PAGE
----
An international operation against the illegal trade in wildlife and timber has seen hundreds of seizures worldwide as well as suspects arrested.
Codenamed “Thunderstorm” and targeting the people and networks behind global wildlife crime, the operation involved police, customs, border, environment, wildlife and forestry agencies from 92 countries and resulted in millions of dollars-worth of seizures.
Operation Thunderstorm began in early May and has so far resulted in 1 974 seizures and the identification of some 1 400 suspects, triggering arrests and investigations worldwide. Further arrests and prosecutions are foreseen as investigations unfold.
Total worldwide seizures reported to date include:
- 43 tonnes of wild meat (including bear, elephant, crocodile, whale and zebra)
- 1.3 tonnes of raw and processed elephant ivory
- 27 000 reptiles (including 869 alligators/crocodiles, 9 590 turtles and 10 000 snakes)
- almost 4 000 birds, including pelicans, ostriches, parrots and owls
- several tonnes of wood and timber
- 48 live primates
- 14 big cats (tiger, lion, leopard and jaguar)
- the carcasses of seven bears, including two polar bears
The operation saw eight tonnes of pangolin scales seized worldwide, including almost four tonnes by Vietnamese maritime authorities on board a ship arriving from the Democratic Republic of Congo. Pangolins (scaly anteaters) have become the most hunted animals on earth. Their scales are used in traditional Asian medicine and their meat is considered a luxury in many cultures.
Two flight attendants were arrested in Los Angeles attempting to smuggle live spotted turtles to Asia in their personal baggage. Both suspects have been charged with smuggling species protected by the Convention on International Trade in Endangered Species of Wild Fauna and Flora (CITES) and a transnational investigation has been opened between the involved countries.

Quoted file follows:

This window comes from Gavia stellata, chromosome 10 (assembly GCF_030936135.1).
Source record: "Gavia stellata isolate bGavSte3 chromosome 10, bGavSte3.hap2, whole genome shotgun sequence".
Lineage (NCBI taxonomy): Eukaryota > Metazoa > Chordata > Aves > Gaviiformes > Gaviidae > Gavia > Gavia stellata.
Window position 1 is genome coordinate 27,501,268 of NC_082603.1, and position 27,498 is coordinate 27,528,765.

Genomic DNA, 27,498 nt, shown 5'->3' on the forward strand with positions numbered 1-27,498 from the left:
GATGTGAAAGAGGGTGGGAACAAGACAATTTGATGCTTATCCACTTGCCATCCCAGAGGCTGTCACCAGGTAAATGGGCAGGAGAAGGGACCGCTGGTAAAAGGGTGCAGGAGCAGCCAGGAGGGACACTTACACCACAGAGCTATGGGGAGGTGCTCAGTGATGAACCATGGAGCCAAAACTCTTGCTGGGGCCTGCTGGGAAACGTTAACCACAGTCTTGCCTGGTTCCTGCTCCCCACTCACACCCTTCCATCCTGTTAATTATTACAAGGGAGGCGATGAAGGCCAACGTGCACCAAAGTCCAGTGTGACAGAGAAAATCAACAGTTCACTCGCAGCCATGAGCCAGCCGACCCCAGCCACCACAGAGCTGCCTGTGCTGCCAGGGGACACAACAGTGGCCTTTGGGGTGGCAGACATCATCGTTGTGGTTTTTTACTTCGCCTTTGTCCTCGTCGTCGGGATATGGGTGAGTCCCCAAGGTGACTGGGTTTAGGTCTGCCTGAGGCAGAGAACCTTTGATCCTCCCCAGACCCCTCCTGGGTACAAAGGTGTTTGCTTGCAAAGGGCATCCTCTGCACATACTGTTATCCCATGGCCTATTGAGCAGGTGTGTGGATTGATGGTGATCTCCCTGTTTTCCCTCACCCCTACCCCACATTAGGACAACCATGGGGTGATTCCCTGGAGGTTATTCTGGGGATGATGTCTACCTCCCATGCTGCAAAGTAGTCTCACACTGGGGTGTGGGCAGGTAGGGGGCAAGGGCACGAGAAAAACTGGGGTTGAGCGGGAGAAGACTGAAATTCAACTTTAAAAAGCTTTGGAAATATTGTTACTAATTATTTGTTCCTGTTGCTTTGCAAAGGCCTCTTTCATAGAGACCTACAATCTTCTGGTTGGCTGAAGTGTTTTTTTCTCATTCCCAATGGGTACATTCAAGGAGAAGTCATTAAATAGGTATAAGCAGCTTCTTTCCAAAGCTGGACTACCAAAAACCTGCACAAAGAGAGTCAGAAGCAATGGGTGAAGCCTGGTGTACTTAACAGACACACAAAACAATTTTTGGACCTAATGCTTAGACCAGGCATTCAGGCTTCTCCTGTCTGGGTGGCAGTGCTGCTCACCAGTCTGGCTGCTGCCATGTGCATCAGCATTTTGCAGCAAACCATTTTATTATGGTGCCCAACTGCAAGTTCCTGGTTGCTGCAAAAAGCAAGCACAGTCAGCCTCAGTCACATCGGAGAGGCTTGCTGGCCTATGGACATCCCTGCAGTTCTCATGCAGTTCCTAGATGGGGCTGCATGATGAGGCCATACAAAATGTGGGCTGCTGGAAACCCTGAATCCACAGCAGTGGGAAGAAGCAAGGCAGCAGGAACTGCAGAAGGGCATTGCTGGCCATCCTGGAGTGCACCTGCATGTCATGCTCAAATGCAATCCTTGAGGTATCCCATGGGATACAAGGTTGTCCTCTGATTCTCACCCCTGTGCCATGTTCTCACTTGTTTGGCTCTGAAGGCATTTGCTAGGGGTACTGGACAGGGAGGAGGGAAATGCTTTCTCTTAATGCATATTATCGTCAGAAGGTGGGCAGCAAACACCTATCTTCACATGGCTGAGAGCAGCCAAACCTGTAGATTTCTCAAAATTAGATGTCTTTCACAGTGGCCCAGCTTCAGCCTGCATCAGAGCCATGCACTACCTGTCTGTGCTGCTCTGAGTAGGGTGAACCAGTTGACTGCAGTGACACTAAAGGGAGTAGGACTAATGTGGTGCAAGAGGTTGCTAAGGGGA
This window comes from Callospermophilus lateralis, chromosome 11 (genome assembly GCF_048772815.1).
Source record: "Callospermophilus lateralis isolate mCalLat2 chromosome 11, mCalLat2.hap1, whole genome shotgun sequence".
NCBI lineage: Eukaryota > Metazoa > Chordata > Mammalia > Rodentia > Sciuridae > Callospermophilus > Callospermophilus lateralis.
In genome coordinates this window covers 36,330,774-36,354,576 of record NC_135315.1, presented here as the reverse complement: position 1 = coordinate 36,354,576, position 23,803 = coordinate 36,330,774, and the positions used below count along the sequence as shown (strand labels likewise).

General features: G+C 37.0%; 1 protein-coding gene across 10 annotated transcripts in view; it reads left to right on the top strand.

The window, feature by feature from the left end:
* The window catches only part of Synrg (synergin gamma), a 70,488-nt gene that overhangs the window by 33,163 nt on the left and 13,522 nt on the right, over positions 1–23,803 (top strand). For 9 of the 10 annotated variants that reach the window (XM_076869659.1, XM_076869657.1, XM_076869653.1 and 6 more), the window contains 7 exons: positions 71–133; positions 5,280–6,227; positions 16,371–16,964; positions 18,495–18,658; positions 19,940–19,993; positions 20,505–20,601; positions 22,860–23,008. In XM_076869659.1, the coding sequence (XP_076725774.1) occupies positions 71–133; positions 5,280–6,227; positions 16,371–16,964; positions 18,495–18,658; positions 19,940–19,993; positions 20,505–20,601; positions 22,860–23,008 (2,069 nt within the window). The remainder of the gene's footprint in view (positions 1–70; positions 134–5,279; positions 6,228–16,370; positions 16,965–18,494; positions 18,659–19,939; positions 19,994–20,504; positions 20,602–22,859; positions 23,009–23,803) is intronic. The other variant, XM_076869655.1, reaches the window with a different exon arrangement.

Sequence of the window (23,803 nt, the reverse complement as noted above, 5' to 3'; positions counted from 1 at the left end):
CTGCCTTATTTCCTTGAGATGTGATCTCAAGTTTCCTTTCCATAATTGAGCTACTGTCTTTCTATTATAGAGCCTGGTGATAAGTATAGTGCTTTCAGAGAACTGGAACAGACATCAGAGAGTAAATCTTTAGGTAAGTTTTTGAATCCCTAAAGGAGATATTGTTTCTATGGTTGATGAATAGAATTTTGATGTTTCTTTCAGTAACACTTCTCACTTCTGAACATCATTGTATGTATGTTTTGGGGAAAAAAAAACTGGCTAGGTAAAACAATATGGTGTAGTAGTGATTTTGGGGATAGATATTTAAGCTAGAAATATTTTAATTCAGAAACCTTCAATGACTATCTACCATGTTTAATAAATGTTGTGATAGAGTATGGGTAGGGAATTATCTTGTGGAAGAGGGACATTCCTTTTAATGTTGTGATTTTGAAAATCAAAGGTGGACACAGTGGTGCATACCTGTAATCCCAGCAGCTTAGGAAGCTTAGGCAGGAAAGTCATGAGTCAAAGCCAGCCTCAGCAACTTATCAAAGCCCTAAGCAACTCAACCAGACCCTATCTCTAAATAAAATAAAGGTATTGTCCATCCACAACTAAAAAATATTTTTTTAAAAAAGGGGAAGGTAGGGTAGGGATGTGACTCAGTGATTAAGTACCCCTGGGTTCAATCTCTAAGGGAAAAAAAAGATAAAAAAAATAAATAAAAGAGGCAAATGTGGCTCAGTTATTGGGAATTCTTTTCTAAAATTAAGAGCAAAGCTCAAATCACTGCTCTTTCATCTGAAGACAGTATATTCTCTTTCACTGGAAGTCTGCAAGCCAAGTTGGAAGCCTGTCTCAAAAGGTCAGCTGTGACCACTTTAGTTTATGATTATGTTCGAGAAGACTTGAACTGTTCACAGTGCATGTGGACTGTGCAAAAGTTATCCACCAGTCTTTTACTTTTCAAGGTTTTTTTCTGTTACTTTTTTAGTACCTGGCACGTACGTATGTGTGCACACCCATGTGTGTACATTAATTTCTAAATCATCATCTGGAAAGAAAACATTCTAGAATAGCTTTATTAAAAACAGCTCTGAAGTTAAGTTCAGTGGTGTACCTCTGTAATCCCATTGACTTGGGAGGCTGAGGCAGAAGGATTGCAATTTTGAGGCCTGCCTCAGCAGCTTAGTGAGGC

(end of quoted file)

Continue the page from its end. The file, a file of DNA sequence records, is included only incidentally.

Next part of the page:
A man was arrested in Israel and awaits deportation to Thailand after his hunting photograph on social media led to the seizure of multiple wildlife items at his home including fox, jackal and mongoose bodies. Follow-up inquiries have revealed that the suspect was also engaged in people smuggling and illegal employment.
Canadian authorities intercepted a container holding 18 tonnes of eel meat arriving from Asia. Thought to be poached from Europe originally, the juvenile glass eels had been reared in Asia before being dispatched to North American markets for consumption.
Operation Thunderstorm was initiated by the INTERPOL Wildlife Crime Working Group and coordinated by INTERPOL and the World Customs Organization (WCO) in conjunction with the International Consortium on Combating Wildlife Crime (ICCWC), which includes the CITES Secretariat, the United Nations Office on Drugs and Crime (UNODC) and the World Bank.
“The global law enforcement community is to be congratulated for these significant seizures,” said Animal Survival International (formerly Political Animal Lobby) spokesman, David Barritt.
“Operation Thunderstorm demonstrates the massive global reach of the illegal trade in animals and animals parts. But whether their trade is legal or not, the movement of millions of animals around the world, including birds, primates, amphibians, reptiles, fish and insects causes unimaginable harm to animals. All animals suffer in this trade because they are removed from their natural enviromment and forced to live in close proximity to humans, and often with other animals. ASI is completely opposed to the trade in wild animals, whether legal or illegal and the organisation will continue to do everything in its power to end the cruelty.”